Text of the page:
De Courcy had been some months in the Tower; when these circumstances occurred. He was sent for, and when he entered the presence, all were strongly impressed by the iron firmness of his gigantic port, and the undaunted freedom of his gait and countenance. “ Wilt thou fight in my cause?” asked king John. “Not in thine," replied the Earl, “ but in the kingdom's right, I will fight to the last drop of my blood.” The king was too eager for the fight, to quarrel with the distinction, and De Courcy's imprisonment was relaxed in rigour; his diet improved ; and his arms sent for to Ireland. But the circumstances becoming the talk of the day, the prodigious feats of De Courcy were everywhere narrated, with all the usual exaggeration. The French champion became from day to day more damped by these communications, until defeat appeared certain. At last, unable to contend with the apprehension of shame in the presence of the English court, and those of his countrymen who were sure to attend, the champion slunk away and concealed his disgrace in Spain. It was on this occasion that the privilege was granted to De Courcy, which yet remains as a standing testimony in his family. To the profuse proffers of king John's gratitude or favour, he replied by expressing his desire, that he and his posterity should retain the privilege to stand covered on their first introduction to the royal presence. This incident, the tradition of the day has so ornamented with the trappings of romance, and this with so

little regard to possibility, that it cannot now be received by the historian with any trust. Yet tradition has also its laws, and the wildest improbability may, when reduced by their critical test, be found so far in harmony with the time, person, and general character of events, that it may safely be affirmed to contain a large residue of real fundamental truth. Admiration always exaggerates and builds tall and goodly fabrics on disproportionate grounds. Yet even in these, if they are invented near the life of the actor, even the very exaggeration is mostly true to life and character. Every one is aware of many instances of the construction of this class of fictions. The main incidents are mostly disjoined from more vulgar circumstances which are omitted, altered, and replaced by other seemingly unimportant circumstances, which are simply used because the story can no more be told without them, than a picture be painted on the empty air. That which is adapted to raise wonder, is soon exaggerated to increase a sensation which the teller has himself ceased to feel. Again, the sayings and acts which are scattered along the memory of a life, will be seized on and made tributary to some special story. The violation of historical probability is long allowed to pass, because few hearers are precise enough to notice it; for it seems a general rule of the story-loving community, that no part of a story needs be true but the peculiar incident for which the tale is told. We begin to fear the charge of refining, and therefore we will pass to the subsequent facts of the tale.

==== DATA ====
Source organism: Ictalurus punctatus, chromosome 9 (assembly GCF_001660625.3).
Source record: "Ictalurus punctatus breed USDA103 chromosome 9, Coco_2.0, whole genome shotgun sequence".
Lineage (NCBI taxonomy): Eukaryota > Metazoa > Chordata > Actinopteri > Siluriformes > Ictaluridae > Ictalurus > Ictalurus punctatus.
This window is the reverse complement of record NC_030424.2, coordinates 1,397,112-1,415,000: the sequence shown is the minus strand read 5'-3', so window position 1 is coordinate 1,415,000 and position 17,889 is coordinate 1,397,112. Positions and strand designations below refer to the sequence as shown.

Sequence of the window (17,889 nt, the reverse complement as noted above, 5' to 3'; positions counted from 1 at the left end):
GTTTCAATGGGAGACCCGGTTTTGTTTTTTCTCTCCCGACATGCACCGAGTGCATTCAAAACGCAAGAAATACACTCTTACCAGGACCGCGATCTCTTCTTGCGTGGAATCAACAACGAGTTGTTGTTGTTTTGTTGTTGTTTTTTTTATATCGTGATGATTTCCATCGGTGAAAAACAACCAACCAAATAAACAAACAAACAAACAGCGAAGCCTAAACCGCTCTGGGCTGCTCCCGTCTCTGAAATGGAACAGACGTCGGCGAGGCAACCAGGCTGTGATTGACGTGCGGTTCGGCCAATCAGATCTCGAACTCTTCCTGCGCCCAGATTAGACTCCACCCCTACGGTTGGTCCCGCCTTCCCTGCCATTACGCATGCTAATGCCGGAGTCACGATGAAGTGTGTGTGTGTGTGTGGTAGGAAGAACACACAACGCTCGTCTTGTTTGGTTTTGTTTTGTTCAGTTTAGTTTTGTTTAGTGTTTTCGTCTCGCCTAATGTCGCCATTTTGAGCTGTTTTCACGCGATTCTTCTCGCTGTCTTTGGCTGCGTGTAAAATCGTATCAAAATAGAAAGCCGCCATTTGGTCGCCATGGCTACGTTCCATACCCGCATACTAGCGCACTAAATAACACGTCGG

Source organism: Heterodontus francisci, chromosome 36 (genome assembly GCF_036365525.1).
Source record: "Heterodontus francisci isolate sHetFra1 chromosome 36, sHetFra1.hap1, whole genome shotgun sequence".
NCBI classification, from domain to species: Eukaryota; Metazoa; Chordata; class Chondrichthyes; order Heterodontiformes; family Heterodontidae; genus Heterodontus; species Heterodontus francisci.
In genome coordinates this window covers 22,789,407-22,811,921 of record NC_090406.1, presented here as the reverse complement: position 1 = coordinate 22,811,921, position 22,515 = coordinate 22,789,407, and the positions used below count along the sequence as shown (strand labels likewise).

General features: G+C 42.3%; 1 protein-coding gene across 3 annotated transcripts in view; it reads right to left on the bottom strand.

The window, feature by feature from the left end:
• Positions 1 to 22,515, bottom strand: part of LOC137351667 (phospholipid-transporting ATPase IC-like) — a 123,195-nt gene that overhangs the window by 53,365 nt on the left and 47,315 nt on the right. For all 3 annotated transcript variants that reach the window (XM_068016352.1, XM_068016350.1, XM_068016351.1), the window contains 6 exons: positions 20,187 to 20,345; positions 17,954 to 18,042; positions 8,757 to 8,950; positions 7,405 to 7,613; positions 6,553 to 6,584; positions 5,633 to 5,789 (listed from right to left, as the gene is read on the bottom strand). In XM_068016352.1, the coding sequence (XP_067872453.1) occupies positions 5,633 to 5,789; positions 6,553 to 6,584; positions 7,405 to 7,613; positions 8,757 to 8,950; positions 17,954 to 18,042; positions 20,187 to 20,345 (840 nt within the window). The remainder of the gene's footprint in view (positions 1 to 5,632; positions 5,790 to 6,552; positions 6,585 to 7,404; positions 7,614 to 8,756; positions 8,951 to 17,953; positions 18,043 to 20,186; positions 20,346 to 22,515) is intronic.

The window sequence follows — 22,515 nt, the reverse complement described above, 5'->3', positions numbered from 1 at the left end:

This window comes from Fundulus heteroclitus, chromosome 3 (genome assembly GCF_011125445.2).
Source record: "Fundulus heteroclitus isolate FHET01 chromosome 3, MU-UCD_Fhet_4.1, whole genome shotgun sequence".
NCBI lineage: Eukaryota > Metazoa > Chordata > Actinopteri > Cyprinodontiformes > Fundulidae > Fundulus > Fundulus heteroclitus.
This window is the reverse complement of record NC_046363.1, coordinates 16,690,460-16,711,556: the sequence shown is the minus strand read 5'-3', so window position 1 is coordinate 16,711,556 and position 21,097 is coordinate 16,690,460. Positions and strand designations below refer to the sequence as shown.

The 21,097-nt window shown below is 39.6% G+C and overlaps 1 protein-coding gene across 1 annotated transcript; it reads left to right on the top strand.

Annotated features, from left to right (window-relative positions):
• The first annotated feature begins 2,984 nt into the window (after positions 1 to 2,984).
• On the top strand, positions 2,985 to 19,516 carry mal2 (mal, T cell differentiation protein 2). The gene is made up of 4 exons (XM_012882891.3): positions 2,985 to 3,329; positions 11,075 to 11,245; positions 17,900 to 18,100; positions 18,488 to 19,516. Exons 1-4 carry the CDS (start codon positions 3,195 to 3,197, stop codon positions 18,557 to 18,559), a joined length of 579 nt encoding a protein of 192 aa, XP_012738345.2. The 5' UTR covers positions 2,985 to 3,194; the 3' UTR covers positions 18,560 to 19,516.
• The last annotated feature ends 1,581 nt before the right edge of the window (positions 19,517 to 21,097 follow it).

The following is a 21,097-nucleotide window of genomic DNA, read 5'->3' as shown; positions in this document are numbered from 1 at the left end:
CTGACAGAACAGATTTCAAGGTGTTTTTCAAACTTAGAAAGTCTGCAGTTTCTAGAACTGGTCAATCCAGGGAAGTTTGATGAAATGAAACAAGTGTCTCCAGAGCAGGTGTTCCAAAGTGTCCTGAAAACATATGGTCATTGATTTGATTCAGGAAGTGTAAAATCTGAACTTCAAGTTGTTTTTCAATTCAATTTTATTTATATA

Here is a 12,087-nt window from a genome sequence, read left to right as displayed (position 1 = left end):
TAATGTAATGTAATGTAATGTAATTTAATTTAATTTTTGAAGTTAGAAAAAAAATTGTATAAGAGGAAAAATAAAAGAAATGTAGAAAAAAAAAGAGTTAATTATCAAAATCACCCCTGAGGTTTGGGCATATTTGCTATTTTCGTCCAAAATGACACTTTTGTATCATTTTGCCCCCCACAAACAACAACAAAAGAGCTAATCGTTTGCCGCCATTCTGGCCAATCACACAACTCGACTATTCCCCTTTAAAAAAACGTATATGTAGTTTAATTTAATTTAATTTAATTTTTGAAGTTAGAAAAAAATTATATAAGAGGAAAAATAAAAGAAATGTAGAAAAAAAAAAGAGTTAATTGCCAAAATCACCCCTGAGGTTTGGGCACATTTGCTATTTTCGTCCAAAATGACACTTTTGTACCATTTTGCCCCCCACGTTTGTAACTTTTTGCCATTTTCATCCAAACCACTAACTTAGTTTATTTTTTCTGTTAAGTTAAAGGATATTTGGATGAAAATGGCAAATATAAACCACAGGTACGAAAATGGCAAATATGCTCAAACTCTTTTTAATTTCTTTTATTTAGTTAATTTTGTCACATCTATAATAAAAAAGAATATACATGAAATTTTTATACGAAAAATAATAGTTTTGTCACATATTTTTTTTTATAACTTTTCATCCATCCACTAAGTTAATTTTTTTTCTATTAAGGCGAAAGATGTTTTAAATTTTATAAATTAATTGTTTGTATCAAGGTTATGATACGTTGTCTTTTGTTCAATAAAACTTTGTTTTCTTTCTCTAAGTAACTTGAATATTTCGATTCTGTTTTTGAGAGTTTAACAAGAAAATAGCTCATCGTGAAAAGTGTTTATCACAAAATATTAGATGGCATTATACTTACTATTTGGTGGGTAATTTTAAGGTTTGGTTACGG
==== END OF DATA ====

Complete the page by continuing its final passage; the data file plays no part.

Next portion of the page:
Our authority goes on to state, that sometime after De Courcy being in France, serving in the English army, king Philip expressed to king John a curiosity to witness some proof of the strength of which he had heard so much; on which De Courcy was brought forward to satisfy this desire. A helmet was placed on a stake, and De Courcy stepping up to it, with a stroke of his ponderous twohanded sword, cleft the helmet and fixed the sword so deeply in the stake, that no one but himself could draw it out. Sir Walter Scott describes the feat, which he gives to Richard in “the Crusaders.” Nor is it so marvellous, as on this ground to call for doubt. That the particular scene described ever occurred is, for other reasons, very unlikely. But the feat was one of the reputed trials of strength at a time when the fullest development of strength, was the business of life. The whole tale, taking it even with some minor embellishments which we here omit, has this value, that it is founded probably on the real facts of De Courcy's life, and certainly on the impression of his character, which probably remained distinct enough until it became imbodied in many a tale and written memorial not now to be had. That De Courcy was cast into the Tower, is not a fact confirmed by authentic history, and the meeting of the kings is still less likely. These are not, however, essentials to the characteristic incidents of the narration. The question about Normandy was not settled in the beginning of 1204, when De Courcy must have been in England, and this is the time assigned for the challenge. Again, king John two years after led a force into France, when he recovered parts of Poictou, and concluded a truce for two years with Philip. If these coincidences and the true spirit of the period be allowed for, the romance

dwindles into an ordinary occurrence in which, however historical scepticism may ask for proof, there is assuredly nothing improbable.

The remainder of De Courcy's history is buried in much obscurity. He began to settle into the quiet of ease and the torpor of age. It required the prominent importance of a warrior or a statesman's actions, to fix a lasting stamp on the traditionary records of the time He is supposed to have died in France, about 1210.

His Earldom of Ulster was retained by De Lacy; but Henry III. granted the barony of Kinsale, to his successor (son or nephew), some

This title has descended in the posterity of the noble warrior, for 600 years.

years after.

Sir Armoric de St Lawrence.

DIED A. D. 1189.